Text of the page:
Our Maritime Business Magazines

  

Fuel Efficient Three-Engine Layout On Next Generation Trimaran


austal_1Austal‘s next generation 102-metre high speed trimaran – scheduled for completion by February 2010 and available for purchase – has had its unique three-engine layout successfully installed ahead of the vessel’s launch next month . The patented three engine layout combines with the trimaran’s hydrodynamic hull form to deliver fuel efficiency across a range of operating conditions. 

 

Each of the three MTU 20V 8000 M71L diesel engines produce 9,100 kW at less than 1,200 rpm and offer the world’s highest power-to-weight ratio in their power range. Head of Austal Design, Dr Tony Armstrong, said the three-engine arrangement, along with Austal’s trimaran technology, presented a number of significant benefits to operators. “A three-engine layout saves weight over the traditional four-engine layout, delivering improvements to fuel consumption and daily running costs,” Dr Armstrong said. “Compared to other high speed craft with the same installed power, Austal’s next generation trimaran allows greater speed, and achieves lower fuel consumption when operating at the same speeds,” he said.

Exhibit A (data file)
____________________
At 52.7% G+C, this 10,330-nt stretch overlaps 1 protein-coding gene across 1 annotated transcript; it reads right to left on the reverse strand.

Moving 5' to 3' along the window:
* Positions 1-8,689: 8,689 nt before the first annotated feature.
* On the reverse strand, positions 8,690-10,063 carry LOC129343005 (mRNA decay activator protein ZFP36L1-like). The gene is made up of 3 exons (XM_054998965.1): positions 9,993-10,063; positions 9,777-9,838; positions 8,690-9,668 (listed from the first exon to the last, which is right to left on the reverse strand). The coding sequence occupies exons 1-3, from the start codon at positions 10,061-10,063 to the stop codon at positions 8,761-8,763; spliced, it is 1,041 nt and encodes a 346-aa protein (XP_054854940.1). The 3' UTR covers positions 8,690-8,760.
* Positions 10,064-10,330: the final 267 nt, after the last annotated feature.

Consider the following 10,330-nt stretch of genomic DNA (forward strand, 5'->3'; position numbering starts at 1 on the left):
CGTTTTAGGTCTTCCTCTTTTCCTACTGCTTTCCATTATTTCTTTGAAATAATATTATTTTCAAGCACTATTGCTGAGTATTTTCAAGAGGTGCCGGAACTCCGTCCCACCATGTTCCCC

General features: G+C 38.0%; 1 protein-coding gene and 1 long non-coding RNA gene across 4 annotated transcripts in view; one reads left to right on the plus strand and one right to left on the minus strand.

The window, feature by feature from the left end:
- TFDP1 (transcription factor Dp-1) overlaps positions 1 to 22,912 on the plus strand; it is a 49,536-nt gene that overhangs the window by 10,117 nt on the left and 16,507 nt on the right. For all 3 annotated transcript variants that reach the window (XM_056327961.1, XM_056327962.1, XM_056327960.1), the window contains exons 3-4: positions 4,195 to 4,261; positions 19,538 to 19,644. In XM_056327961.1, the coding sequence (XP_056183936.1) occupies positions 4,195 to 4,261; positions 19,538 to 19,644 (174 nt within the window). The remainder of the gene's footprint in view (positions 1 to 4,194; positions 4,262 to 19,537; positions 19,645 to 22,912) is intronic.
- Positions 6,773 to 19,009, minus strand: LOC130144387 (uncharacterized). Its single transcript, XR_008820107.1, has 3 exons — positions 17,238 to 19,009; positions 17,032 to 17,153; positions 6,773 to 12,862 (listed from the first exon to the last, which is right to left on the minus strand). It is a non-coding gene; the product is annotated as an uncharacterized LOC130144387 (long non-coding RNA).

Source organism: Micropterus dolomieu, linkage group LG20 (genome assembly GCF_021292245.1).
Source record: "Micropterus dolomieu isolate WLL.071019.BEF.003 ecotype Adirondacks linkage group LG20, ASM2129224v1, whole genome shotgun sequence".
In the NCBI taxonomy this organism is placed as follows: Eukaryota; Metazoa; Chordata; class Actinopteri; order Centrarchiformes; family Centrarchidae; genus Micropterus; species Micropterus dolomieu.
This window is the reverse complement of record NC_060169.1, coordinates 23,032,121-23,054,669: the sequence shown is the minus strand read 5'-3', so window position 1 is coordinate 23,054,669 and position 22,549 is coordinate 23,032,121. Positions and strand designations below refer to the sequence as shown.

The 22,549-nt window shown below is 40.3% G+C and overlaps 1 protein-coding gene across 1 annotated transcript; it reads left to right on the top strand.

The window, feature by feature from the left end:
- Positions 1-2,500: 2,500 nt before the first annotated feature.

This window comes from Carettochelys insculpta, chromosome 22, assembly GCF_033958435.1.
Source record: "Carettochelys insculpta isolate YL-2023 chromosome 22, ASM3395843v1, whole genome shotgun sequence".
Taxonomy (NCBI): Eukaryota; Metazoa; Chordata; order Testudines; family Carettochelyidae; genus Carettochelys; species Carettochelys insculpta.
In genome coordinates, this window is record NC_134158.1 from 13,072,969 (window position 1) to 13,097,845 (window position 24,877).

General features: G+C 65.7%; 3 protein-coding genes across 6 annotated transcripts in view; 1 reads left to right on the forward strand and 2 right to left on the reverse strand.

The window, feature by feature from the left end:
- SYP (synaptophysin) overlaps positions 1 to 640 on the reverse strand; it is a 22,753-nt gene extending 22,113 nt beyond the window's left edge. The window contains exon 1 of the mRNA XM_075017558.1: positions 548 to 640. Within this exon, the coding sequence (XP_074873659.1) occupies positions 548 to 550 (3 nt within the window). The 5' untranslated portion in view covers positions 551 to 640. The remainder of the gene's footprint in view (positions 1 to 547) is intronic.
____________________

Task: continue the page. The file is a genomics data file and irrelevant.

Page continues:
lcs_webAustal’s latest trimaran ferry builds on the company’s landmark trimaran Benchijigua Express, delivered to Spanish operator Fred Olsen S.A. in 2005. Since delivery, Benchijigua Express has demonstrated the benefits of Austal’s trimaran technology in commercial operation. “Along with superior passenger comfort when operating in the same sea conditions, the trimaran hull form can operate at a higher wave height while maintaining a higher speed in waves. The extent of waves created behind the vessel is also reduced which may impact on the environment,” Dr Armstrong said. Others to recognise the unique benefits of Austal’s trimaran technology include the United States Navy, for which Austal is currently building two 127-metre trimaran Littoral Combat Ships. Austal’s new 102-metre trimaran has a maximum deadweight of 700 tonnes, a speed of up to 39 knots and the capacity for 1165 passengers and 245 cars.

LinkedInPinterestGoogle+FacebookTwitterEmail

More related articles: